Foreign university English teachers as foreign labor
While I wasn't paying attention, the status of foreign university teachers in Taiwan changed slightly. We found out the other day that instead of getting our work permits through the Ministry of Education, we will now have to apply through the Council of Labor Affairs. We are classified as "foreign professional workers" (外國專業人員) according to the information on the Bureau of Employment and Vocational Training (行政院勞工委員會職業訓練局) website. This puts us in a category with "sports coaches and athletes," seafarers, full-time foreign cram school teachers, etc. (See "FAQ for hiring foreign professional workers".)
Unlike other foreign workers (domestics, caretakers, construction and factory laborers), foreign professional workers don't appear to have a limitation on the duration of their employment. Other foreign workers can work in Taiwan for up to 2 years before their employers must apply for an extension--the total amount of time they can work in Taiwan can't exceed 6 years. (See "Rights and Obligations of Foreign Workers").
Like other foreign workers, however, foreign professional workers need to get a health examination as part of the application process. This also seems to apply even to university teachers who have been here for several years already. The health examination includes a medical history, a physical examination, and laboratory examinations for HIV, tuberculosis, a stool examination for parasites, and a check-up for leprosy. It's easy to feel rather offended by such examinations for a couple of reasons: 1) most of us have never had to go through this before in Taiwan; 2) those of us who are university teachers don't tend to think of ourselves as possible carriers of HIV, TB, parasites, and the like. However, I wonder if, related to this second reason, our response doesn't grow out of a class-based and, for many of us, race- or ethnicity-based sense of our identities as white-collar workers who come from "developed" nations. I've complained myself about this whole process, partly because being required to take an examination that implies I might have parasites offends against my sense of myself as a "clean" person. (Ignoring the question of where has my sense of myself as "clean" come from? Has it not come at least partly from my identity as a middle-class white Euro-American?)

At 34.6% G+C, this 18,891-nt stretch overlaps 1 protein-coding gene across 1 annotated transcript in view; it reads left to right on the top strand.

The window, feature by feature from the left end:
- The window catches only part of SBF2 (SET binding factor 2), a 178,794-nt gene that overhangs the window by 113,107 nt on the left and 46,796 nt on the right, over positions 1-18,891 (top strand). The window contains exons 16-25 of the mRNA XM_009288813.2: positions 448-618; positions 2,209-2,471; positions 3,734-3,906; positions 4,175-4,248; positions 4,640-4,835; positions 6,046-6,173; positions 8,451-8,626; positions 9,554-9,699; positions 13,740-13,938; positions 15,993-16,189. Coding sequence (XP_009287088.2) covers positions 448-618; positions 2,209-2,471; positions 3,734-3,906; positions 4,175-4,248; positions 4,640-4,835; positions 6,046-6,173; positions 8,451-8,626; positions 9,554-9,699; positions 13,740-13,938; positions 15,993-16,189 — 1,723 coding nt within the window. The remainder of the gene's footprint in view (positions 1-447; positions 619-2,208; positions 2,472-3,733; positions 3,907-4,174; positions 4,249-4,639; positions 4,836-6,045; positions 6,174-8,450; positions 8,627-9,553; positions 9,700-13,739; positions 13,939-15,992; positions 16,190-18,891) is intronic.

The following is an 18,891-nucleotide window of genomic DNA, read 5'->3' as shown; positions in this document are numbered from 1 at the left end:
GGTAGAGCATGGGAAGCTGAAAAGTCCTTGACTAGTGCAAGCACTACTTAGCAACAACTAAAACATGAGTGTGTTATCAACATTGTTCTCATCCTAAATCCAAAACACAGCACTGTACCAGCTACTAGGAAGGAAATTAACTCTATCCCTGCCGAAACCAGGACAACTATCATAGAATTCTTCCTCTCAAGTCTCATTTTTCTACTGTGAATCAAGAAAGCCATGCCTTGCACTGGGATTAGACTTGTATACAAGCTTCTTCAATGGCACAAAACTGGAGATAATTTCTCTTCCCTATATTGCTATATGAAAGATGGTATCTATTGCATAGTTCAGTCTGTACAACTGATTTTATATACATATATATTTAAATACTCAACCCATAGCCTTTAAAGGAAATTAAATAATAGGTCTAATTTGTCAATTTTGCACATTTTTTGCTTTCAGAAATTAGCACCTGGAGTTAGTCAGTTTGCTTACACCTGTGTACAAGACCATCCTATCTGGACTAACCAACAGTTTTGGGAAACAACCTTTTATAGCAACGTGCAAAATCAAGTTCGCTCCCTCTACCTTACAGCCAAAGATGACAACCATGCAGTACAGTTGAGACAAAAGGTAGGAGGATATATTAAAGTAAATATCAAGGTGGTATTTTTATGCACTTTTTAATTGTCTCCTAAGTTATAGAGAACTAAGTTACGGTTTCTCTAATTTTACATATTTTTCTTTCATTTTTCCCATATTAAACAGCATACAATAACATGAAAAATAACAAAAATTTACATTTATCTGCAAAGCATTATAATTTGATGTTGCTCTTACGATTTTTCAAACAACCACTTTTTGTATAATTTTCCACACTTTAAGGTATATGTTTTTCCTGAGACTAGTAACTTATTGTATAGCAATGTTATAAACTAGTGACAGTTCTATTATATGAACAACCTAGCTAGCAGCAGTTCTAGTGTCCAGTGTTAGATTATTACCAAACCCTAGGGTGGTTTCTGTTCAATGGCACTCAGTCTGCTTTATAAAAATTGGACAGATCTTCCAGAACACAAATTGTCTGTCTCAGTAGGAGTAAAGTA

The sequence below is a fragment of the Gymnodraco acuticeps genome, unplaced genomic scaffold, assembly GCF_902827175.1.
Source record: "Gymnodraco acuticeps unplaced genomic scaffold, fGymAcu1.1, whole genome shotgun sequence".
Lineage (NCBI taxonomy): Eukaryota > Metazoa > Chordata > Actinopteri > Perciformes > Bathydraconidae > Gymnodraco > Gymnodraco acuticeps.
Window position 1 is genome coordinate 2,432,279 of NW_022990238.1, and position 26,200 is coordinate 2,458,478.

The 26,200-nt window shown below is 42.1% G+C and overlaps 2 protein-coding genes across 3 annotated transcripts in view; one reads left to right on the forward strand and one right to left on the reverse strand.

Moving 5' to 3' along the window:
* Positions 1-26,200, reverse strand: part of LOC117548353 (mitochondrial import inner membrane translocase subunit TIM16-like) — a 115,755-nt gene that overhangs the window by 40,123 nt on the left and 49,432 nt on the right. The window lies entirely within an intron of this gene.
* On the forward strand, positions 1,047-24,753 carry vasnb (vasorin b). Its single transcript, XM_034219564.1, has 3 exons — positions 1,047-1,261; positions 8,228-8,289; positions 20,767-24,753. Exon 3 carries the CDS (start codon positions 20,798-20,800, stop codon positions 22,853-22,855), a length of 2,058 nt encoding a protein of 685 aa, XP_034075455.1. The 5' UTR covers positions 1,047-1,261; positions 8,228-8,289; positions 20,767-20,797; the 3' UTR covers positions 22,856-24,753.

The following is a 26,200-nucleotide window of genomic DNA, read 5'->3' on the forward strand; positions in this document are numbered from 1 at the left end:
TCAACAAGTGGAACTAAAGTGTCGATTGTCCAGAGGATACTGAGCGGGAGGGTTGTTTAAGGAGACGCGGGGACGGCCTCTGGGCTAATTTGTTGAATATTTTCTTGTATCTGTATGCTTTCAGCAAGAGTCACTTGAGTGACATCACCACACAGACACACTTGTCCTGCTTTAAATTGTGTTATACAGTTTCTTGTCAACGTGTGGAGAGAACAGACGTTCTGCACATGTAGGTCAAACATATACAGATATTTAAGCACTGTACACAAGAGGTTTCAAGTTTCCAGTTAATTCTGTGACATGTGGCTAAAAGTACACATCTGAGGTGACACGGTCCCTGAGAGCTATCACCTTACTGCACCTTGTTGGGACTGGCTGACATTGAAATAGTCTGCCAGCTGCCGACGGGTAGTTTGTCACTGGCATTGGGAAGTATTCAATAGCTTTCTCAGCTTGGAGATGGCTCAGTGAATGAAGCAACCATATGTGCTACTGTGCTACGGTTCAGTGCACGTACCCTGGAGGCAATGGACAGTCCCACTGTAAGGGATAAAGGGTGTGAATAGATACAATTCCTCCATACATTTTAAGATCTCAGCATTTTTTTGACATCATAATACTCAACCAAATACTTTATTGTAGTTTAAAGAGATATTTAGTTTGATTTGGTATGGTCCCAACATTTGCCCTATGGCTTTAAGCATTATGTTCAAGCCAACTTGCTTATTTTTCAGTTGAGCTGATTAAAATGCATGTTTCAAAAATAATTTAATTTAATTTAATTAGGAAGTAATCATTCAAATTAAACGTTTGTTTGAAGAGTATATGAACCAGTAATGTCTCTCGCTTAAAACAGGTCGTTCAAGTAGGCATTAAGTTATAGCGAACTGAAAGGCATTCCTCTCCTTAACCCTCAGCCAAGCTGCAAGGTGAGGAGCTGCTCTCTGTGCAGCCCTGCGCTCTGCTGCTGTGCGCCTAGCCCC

The MOE-operated work permit system of the past allowed foreign university English teachers to identify ourselves as different in kind as well as in degree from foreign laborers. Now that we have to operate under some of the same rules as other foreign workers, the class- and race-based differences that underlie our identities (and our reactions to this change in administration) might become more pronounced. On the other hand, the new situation might also allow us to identify more with other foreign residents of Taiwan.
Note: Scott Sommers, whose blog I've mentioned before, has started a lively discussion on the concept of foreign English teachers (in Asia) as "economic migrants." One of the issues that Kerim Friedman raised in response to some of Scott's comments had to do with the race and class of Westerners 'migrating' to Asia to teach English (see "Migrants" on Kerim's blog). I'd be interested to hear how the status change I'm discussing above might affect, if not the economic status, the self-identity of university-level English teachers in Taiwan. As I understand it (correct me if I'm wrong), (legal) foreign English teachers in cram schools have always gotten their work permits through the Council of Labor Affairs. As Scott mentions (somewhere), there's often a lack of identification (and even some level of suspicion) between foreigners who teach in cram schools and those who teach in universities. Now that we're all--to some extent--in the same boat, there seems to be one less feature of our professional lives that distinguishes us.